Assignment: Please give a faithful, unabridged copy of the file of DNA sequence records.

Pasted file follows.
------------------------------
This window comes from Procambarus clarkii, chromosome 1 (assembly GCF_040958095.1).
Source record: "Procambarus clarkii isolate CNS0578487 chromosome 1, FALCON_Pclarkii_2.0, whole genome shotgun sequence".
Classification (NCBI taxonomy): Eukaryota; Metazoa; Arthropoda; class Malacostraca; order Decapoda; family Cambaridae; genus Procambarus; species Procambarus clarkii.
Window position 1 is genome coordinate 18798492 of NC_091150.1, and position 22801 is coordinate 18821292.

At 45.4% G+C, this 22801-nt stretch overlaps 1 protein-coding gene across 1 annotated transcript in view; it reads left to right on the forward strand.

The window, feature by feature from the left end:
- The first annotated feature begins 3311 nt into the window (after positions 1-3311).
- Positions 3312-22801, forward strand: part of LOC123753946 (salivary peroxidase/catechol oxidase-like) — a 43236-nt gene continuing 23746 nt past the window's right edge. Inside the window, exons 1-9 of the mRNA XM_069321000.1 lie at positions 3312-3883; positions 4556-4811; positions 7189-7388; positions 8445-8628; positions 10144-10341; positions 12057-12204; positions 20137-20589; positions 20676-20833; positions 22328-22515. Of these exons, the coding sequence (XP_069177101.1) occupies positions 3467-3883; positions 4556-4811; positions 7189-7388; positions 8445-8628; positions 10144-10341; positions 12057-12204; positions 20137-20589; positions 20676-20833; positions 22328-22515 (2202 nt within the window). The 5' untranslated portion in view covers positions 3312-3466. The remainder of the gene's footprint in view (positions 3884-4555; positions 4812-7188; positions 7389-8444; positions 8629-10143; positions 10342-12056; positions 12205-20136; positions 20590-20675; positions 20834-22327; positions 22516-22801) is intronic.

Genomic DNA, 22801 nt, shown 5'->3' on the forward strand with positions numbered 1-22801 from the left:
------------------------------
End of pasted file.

This window comes from Procambarus clarkii, chromosome 1 (assembly GCF_040958095.1).
Source record: "Procambarus clarkii isolate CNS0578487 chromosome 1, FALCON_Pclarkii_2.0, whole genome shotgun sequence".
Classification (NCBI taxonomy): Eukaryota; Metazoa; Arthropoda; class Malacostraca; order Decapoda; family Cambaridae; genus Procambarus; species Procambarus clarkii.
Window position 1 is genome coordinate 18798492 of NC_091150.1, and position 22801 is coordinate 18821292.

At 45.4% G+C, this 22801-nt stretch overlaps 1 protein-coding gene across 1 annotated transcript in view; it reads left to right on the forward strand.

The window, feature by feature from the left end:
- The first annotated feature begins 3311 nt into the window (after positions 1-3311).
- Positions 3312-22801, forward strand: part of LOC123753946 (salivary peroxidase/catechol oxidase-like) — a 43236-nt gene continuing 23746 nt past the window's right edge. Inside the window, exons 1-9 of the mRNA XM_069321000.1 lie at positions 3312-3883; positions 4556-4811; positions 7189-7388; positions 8445-8628; positions 10144-10341; positions 12057-12204; positions 20137-20589; positions 20676-20833; positions 22328-22515. Of these exons, the coding sequence (XP_069177101.1) occupies positions 3467-3883; positions 4556-4811; positions 7189-7388; positions 8445-8628; positions 10144-10341; positions 12057-12204; positions 20137-20589; positions 20676-20833; positions 22328-22515 (2202 nt within the window). The 5' untranslated portion in view covers positions 3312-3466. The remainder of the gene's footprint in view (positions 3884-4555; positions 4812-7188; positions 7389-8444; positions 8629-10143; positions 10342-12056; positions 12205-20136; positions 20590-20675; positions 20834-22327; positions 22516-22801) is intronic.

Genomic DNA, 22801 nt, shown 5'->3' on the forward strand with positions numbered 1-22801 from the left: